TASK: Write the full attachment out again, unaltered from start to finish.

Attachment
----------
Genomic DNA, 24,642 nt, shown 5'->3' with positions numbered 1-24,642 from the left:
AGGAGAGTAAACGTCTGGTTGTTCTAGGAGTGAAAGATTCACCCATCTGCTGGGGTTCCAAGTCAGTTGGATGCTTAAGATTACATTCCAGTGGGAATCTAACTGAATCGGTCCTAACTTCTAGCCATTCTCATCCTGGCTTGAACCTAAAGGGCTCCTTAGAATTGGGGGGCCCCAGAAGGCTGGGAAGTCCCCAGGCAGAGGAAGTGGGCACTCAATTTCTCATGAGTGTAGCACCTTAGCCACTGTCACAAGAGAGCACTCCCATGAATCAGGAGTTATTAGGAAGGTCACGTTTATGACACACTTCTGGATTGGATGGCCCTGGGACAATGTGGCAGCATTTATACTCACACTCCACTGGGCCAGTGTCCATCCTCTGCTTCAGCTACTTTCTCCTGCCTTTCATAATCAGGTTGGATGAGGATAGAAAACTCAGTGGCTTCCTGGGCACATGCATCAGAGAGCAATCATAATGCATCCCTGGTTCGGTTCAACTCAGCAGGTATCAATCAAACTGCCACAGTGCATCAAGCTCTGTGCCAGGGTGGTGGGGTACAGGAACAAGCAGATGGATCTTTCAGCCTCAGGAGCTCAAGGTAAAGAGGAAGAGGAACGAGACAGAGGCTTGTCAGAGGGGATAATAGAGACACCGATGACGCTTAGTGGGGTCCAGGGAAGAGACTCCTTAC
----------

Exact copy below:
Genomic DNA, 24,642 nt, shown 5'->3' with positions numbered 1-24,642 from the left:
AGGAGAGTAAACGTCTGGTTGTTCTAGGAGTGAAAGATTCACCCATCTGCTGGGGTTCCAAGTCAGTTGGATGCTTAAGATTACATTCCAGTGGGAATCTAACTGAATCGGTCCTAACTTCTAGCCATTCTCATCCTGGCTTGAACCTAAAGGGCTCCTTAGAATTGGGGGGCCCCAGAAGGCTGGGAAGTCCCCAGGCAGAGGAAGTGGGCACTCAATTTCTCATGAGTGTAGCACCTTAGCCACTGTCACAAGAGAGCACTCCCATGAATCAGGAGTTATTAGGAAGGTCACGTTTATGACACACTTCTGGATTGGATGGCCCTGGGACAATGTGGCAGCATTTATACTCACACTCCACTGGGCCAGTGTCCATCCTCTGCTTCAGCTACTTTCTCCTGCCTTTCATAATCAGGTTGGATGAGGATAGAAAACTCAGTGGCTTCCTGGGCACATGCATCAGAGAGCAATCATAATGCATCCCTGGTTCGGTTCAACTCAGCAGGTATCAATCAAACTGCCACAGTGCATCAAGCTCTGTGCCAGGGTGGTGGGGTACAGGAACAAGCAGATGGATCTTTCAGCCTCAGGAGCTCAAGGTAAAGAGGAAGAGGAACGAGACAGAGGCTTGTCAGAGGGGATAATAGAGACACCGATGACGCTTAGTGGGGTCCAGGGAAGAGACTCCTTAC